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Southern Belles Gourmet BBQ Blueberry Blues

Southern Belles Gourmet BBQ Blueberry Blues

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Southern Belles Gourmet BBQ Blueberry Blues

Southern Belles Gourmet BBQ

$12.00 for 12oz for at Southern Belles Gourmet BBQ

Tomato Paste, Sugars, Corn Syrup, Vinegar, Apple Cider Vinegar, Salt, Hickory Smoke Flavor, Molasses, Lemon Juice, Onion Powder, Garlic Powder, Chili Pepper Extract, Tamarind Extract, Anchovies, Spice and Coloring, Blueberries, and Roasted Pecans

Southern Belles Blueberry Blues


Southern Belles sauce found its roots in teriyaki, not barbecue, sauce...well, kind of. It all began when the grandfather of current owner Jacqueline Brooks travelled to California and had a taste of teriyaki and instantly fell in love. Back at home in Memphis, his wife took up the task of recreating her husband's beloved sauce, and while she didn't quite get it right, along the way, she ended up creating what would become what is now known as Southern Belles barbecue sauce. The sauce recipes were passed down through the generations, with each linage improving upon it along the way. This is how Jacqueline found herself carrying on the family barbecue sauce tradition and eventually commercially bottling the sauce and expanding upon the recipes—there are currently eight different varieties manufactured out of Long Island City, NY.


Your nose fills with a strong molasses aroma with equal amounts of tartness and fruitiness on the first whiff of this sauce. It treads familiar barbecue sauce territory, but there's something definitely unique in the smell, which is an enhanced fruit component that is hard to discern is blueberries from the aroma alone. Beyond those dominant traits are more barbecue standards like a mellow smokiness, hint of garlic, and a bit of peppery spice.

Thickness & Texture

This dark maroon sauce has a glossy sheen and slight texture to it thanks to a plethora of spices that come in red, black, and white specs in varying sizes. The sauce has a medium-thick and syrupy consistancy, which has it falling off of a suspended spoon first in one large drip followed by a quick, even pour. Once most of the sauce has released, the stream switches to a couple slow drips, then ceases with a medium coating of sauce left clinging to the silverware.

Out of the Jar

A very sugary start to the flavor mixes quickly with a heavy combination of blueberry and tomato, creating a unique, albeit a little odd, taste. As the sauce settles on the tongue, the sweetness first gains depth by way of molasses before a strong vinegar tartness comes in and adds a welcome contrast to the sweetness. There's a lot of texture from spices and bits of fruit, which adds oniony and garlicky undertones that persist as an earthy heats starts to work its ways in. This heat, combined with an increased tang, overtakes the sugars in the aftertaste, leaving a tongue tingling sharpness that retains its fruity beginnings.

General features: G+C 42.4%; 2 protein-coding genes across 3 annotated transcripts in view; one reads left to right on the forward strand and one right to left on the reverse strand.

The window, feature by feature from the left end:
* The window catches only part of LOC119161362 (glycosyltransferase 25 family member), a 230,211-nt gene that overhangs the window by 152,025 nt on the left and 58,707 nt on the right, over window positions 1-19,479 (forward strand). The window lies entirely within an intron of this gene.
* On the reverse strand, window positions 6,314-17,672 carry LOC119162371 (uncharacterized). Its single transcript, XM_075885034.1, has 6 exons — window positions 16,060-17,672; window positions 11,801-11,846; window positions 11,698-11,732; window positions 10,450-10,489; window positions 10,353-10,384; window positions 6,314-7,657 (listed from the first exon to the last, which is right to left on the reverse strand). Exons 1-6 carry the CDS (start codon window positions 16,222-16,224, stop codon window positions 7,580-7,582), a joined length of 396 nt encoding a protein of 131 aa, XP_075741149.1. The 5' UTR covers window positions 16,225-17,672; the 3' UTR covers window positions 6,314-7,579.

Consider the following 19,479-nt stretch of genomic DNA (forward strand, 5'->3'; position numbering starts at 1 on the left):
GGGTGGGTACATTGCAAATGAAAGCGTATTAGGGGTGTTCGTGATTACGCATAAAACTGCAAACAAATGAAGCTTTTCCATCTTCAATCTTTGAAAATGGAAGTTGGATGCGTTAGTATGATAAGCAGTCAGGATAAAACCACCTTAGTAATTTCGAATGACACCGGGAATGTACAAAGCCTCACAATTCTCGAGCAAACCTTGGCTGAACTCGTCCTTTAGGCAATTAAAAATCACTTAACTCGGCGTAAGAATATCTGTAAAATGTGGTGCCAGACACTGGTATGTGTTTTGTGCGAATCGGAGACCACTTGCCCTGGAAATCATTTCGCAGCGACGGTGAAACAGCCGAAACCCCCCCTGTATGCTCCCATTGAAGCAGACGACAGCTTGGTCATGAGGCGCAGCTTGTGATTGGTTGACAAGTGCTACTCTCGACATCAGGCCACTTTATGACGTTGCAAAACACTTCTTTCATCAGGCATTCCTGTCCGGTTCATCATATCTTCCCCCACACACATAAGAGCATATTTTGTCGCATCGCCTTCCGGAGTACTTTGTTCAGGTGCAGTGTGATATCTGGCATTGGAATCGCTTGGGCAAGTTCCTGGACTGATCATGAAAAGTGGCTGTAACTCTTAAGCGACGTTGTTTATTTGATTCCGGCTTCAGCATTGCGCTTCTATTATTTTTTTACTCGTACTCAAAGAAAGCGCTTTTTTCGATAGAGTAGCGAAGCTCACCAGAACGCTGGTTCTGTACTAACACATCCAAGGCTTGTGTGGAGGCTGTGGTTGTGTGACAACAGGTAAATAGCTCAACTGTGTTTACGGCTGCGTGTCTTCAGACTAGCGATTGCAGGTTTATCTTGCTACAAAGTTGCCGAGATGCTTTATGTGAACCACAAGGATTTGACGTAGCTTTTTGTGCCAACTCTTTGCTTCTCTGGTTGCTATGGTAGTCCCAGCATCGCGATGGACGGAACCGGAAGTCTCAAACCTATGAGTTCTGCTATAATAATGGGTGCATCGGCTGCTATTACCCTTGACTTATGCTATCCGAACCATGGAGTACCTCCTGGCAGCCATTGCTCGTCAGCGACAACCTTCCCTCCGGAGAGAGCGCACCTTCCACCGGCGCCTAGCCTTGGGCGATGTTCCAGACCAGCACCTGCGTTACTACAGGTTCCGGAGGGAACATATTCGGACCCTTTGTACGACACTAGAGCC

Southern Belles Blueberry Blues

Slathered & Cooked

The sauce coated the chicken in a medium-thick, uneven layer that baked down alright over indirect heat. When moved to direct heat, there was some quick caramelization along with sauce loss, but no excessive burning. That strong fruity profile persisted after being cooked, giving the chicken a sweet blueberry taste that was interesting, but also fell a little flat. The tastiest bits were the extra caramelized portions that had a more intense flavor that the rest of the chicken lacked.

Put to Use

I was super impressed with the first Southern Belles fruit sauce I tried, Apple Envy, so was excited to give another fruity contender a spin. I wasn't left as blown away with this recipe though—the blueberries did not meld as seamlessly into the barbecue sauce profile as apple did. Still, with one taste of Blueberry Blues, you can tell the creator knows how to craft a great layered and balanced barbecue sauce using quality ingredients, defining traits that came out more in the raw state rather than after being cooked. So I would most likely use this sauce as a condiment, thinking it would make a great dip for fries or a topper for burgers. I think it would also pair really well with pork, especially as a finishing slather for ribs right when they come off the smoker.

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